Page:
“It is critical that protective measures, tree works and construction are undertaken in the correct order to ensure the long term viability of the existing tree resources. This section sets out the order in which works should be undertaken.
All tree works, including facilitative work
Erection of protective fencing
Landscaping outwith Construction Exclusion Zone (CEZ) (hard landscaping, earthworks)
Removal of protective fencing
Landscaping within CEZ (planting, seeding, mulching)”
Before the claimed works on 22nd June 2012, there was no erection of protection fencing and certainly not to the specification in the relevant drawings. Furthermore the site was not cleared and one can assume the facilitative work was also not done. As such, any construction would not have been in accordance with the approved plans and therefore do not constitute a lawful start. Resulting, the consent must have lapsed.
3. Condition relating to other consents (marked as 18. on second list)
There is one final condition that is worded in the manner of a suspensive condition, albeit listed in the column for reasons on the original conditions. It reads,
“18. NB This consent is for planning permission only. Work must not begin until other necessary consents, eg listed building consent, have been obtained.”
It should be noted that the listed buildings consent expired in May 2007. Given the wording is of a suspensive condition, even by the most lax construction, it specifically prohibits work starting until the listed building consent is in place. Therefore, the work was not a lawful start and the consent lapsed.
D. The CEC issued a notice discharging the suspensive conditions that was not competent.
As detailed above, at least three of the suspensive conditions were not properly discharged. Despite this, a notice was sent on the 14th June 2012 stating as much. In light of this, the notice was not competent. The CEC knew this to be so as early as July 2012 as the FoC informed the CEC of the same, yet the CEC took no action to rectify the situation.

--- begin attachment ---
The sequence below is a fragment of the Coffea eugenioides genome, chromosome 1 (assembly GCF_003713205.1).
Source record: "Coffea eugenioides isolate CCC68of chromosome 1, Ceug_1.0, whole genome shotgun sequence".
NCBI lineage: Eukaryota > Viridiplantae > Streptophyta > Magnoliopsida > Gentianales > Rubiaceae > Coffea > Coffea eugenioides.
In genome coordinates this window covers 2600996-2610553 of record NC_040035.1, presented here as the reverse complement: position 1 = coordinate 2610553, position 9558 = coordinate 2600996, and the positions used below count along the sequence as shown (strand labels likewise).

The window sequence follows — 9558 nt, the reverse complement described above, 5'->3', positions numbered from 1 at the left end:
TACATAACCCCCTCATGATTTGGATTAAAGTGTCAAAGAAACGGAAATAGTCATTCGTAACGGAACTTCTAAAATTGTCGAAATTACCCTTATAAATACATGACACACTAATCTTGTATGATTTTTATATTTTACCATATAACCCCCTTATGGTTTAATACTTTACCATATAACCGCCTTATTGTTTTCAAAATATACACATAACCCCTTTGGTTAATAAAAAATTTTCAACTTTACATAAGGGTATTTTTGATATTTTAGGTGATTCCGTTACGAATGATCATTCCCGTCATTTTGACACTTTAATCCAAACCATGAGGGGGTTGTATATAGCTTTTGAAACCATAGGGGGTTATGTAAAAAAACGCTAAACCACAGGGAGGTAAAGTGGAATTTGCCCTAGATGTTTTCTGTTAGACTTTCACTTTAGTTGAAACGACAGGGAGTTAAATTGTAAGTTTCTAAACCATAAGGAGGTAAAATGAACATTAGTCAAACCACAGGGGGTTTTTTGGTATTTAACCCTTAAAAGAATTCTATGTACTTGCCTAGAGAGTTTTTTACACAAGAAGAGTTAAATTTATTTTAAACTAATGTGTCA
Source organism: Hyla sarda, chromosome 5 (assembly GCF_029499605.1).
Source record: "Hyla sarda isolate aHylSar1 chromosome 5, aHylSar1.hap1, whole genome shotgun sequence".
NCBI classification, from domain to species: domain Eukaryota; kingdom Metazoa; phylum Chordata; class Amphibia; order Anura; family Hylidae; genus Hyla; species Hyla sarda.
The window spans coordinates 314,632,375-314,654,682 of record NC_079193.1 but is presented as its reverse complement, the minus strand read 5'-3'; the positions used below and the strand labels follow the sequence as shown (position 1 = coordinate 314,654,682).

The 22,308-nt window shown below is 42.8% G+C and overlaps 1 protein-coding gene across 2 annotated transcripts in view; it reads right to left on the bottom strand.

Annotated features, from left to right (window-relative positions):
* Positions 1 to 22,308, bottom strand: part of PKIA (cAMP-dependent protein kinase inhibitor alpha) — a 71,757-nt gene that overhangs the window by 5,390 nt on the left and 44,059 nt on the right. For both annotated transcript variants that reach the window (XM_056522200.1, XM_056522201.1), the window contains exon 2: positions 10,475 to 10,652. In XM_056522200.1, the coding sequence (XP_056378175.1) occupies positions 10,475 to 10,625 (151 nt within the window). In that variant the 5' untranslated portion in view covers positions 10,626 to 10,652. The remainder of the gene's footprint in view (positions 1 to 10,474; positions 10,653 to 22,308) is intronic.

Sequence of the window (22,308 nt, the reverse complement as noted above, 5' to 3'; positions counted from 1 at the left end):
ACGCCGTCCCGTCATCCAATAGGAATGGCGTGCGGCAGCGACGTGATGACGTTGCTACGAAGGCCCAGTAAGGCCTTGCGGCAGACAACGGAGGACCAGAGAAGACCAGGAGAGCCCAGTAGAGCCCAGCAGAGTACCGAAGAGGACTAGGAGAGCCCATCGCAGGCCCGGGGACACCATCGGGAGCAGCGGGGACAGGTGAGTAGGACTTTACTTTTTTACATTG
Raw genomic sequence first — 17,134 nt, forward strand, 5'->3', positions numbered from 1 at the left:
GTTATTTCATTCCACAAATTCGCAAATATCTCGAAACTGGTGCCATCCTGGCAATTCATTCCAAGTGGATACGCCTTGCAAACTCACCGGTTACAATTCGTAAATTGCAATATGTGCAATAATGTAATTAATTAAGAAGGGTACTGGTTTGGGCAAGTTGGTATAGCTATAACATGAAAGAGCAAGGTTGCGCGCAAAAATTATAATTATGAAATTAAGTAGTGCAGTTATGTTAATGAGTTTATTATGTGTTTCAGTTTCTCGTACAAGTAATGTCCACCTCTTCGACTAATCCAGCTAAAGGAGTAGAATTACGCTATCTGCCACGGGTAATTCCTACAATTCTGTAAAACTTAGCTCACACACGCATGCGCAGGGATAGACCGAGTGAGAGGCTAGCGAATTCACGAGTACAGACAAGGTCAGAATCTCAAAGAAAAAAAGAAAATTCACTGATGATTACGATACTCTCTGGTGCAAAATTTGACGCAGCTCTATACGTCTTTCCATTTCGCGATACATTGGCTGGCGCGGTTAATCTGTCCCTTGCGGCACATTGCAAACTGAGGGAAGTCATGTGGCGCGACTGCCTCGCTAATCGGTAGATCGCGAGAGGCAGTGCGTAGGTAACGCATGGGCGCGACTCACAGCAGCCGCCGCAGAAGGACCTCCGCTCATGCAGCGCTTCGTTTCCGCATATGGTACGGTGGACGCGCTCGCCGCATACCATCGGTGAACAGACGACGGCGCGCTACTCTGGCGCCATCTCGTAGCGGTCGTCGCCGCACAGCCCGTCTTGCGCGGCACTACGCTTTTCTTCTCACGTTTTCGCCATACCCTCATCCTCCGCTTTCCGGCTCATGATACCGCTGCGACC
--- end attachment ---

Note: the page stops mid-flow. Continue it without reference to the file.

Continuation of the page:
Henry Boot Homes Limited v Bassetlaw District Council  EWCA Civ 983 is instructive in this instance. It covers a very similar situation of a council accepting that work had started on a consented development, despite suspensive conditions not being implemented. This was challenged by a third party, which the council then accepted was a valid challenge and changed its view on the initiation of development.
Paragraph 52 states:
“Even more than many areas of public law which concern an individual and a public body, planning law is likely to have to reflect the fact that third parties and the public generally may have interests in any decision. I agree with what was said by Sullivan J in the present case at para 140:
‘… It is important at all times to remember the public nature of Town and Country Planning. It is not a matter for private agreement between developers and Local Planning Authorities.’”
This highlights the issue in relation to 01/04599/FUL: that it is not a private agreement between the developer and the council, where the council can choose not to require suspensive conditions to be implemented. The judgement in Henry Boot Homes goes on to suggest that if the developer wants to take on a development in a phased manner, whereby not all conditions are fully implemented, there is a statutory process to do so. The developer can apply for modification to the conditions to allow a phased development to go ahead, that statutory process describes how such a decision can be made and allows for public interest and public oversight to be taken into account.